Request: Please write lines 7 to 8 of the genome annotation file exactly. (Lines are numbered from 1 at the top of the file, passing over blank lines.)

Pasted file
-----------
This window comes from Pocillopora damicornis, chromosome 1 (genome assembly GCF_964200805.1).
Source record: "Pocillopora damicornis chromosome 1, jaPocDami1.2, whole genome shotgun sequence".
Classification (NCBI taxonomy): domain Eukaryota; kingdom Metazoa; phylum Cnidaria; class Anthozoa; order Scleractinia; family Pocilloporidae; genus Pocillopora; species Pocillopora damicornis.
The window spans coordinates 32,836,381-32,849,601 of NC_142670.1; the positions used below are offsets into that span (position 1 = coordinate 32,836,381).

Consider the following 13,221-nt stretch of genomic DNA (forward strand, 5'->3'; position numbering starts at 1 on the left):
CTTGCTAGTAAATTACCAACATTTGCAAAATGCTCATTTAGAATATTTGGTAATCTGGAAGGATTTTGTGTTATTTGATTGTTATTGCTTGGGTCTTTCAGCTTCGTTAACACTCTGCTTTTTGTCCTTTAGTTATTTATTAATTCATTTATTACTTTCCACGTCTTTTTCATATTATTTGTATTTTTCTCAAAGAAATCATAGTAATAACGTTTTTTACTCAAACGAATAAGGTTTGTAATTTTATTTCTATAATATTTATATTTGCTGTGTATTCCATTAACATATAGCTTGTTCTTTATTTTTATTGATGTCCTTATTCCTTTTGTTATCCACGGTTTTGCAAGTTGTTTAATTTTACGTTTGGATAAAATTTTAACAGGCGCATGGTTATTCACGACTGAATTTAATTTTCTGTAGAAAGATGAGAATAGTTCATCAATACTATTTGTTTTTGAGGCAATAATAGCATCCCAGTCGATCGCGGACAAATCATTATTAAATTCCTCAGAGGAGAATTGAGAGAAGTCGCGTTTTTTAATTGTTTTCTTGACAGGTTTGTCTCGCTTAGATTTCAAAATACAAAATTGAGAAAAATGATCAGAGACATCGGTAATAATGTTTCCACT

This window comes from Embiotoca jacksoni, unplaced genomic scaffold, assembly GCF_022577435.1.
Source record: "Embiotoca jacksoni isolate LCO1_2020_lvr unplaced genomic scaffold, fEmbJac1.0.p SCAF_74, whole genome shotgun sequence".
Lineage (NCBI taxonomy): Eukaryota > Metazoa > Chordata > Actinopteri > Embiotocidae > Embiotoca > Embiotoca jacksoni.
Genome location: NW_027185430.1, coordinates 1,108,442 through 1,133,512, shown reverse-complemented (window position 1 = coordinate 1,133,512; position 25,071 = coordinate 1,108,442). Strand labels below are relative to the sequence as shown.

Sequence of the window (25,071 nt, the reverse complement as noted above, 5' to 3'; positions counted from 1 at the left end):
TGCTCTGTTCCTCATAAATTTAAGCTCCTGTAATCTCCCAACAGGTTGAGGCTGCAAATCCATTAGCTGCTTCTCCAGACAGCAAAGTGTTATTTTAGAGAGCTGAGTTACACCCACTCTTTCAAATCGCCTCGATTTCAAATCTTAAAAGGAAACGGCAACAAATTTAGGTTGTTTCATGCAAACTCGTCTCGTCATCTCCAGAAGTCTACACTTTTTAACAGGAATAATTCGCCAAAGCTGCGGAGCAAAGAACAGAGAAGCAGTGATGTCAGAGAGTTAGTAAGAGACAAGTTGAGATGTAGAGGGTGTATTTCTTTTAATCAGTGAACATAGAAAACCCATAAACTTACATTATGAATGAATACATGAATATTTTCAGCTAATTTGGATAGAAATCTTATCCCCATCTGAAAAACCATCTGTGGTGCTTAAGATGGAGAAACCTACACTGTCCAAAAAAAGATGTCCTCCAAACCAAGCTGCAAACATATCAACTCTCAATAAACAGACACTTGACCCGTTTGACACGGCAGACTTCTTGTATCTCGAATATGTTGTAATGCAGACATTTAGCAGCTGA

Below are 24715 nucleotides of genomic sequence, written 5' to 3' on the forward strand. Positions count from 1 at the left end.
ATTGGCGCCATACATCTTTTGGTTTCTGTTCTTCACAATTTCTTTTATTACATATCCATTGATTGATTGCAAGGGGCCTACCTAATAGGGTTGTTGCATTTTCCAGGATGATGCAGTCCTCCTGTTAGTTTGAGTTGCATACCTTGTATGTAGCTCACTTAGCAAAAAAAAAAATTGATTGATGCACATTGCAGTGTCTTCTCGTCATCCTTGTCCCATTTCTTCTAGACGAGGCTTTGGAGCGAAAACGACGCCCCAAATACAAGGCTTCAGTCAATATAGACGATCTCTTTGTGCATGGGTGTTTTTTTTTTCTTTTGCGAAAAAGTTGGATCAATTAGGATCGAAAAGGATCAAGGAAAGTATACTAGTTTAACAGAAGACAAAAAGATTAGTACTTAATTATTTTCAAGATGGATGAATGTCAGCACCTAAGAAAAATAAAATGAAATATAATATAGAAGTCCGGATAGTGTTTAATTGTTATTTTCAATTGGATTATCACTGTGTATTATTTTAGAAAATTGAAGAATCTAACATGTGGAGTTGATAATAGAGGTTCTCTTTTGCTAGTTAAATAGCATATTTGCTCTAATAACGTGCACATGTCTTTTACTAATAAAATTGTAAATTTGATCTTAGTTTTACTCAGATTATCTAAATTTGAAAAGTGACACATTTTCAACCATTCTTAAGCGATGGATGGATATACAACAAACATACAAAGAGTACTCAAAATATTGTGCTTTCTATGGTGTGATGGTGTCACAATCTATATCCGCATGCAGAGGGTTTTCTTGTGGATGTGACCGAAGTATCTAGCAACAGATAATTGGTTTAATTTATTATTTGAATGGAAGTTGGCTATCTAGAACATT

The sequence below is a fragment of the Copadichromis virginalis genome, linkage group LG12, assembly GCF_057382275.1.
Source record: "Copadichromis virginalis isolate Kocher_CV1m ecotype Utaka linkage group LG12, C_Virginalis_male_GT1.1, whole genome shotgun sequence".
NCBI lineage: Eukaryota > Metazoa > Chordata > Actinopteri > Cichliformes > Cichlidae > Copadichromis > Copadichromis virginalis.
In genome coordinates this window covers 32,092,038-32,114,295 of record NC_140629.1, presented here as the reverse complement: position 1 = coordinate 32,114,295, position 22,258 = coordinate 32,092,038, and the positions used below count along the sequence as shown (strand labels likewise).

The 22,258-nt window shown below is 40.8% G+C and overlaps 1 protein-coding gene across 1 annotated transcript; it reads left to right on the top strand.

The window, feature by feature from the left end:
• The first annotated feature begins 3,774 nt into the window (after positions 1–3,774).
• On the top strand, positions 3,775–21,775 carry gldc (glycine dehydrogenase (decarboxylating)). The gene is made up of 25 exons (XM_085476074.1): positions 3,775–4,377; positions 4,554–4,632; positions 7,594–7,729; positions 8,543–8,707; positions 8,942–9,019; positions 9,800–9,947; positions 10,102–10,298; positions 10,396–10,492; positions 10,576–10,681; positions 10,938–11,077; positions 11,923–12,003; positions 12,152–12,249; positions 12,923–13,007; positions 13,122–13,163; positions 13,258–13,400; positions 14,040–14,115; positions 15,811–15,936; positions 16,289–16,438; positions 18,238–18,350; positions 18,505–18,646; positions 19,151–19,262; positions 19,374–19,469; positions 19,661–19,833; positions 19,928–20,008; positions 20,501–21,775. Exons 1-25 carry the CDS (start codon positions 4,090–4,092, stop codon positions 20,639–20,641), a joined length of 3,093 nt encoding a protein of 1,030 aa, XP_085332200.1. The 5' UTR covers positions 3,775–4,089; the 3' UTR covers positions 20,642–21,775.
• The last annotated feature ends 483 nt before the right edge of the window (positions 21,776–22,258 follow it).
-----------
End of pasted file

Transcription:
This window comes from Embiotoca jacksoni, unplaced genomic scaffold, assembly GCF_022577435.1.
Source record: "Embiotoca jacksoni isolate LCO1_2020_lvr unplaced genomic scaffold, fEmbJac1.0.p SCAF_74, whole genome shotgun sequence".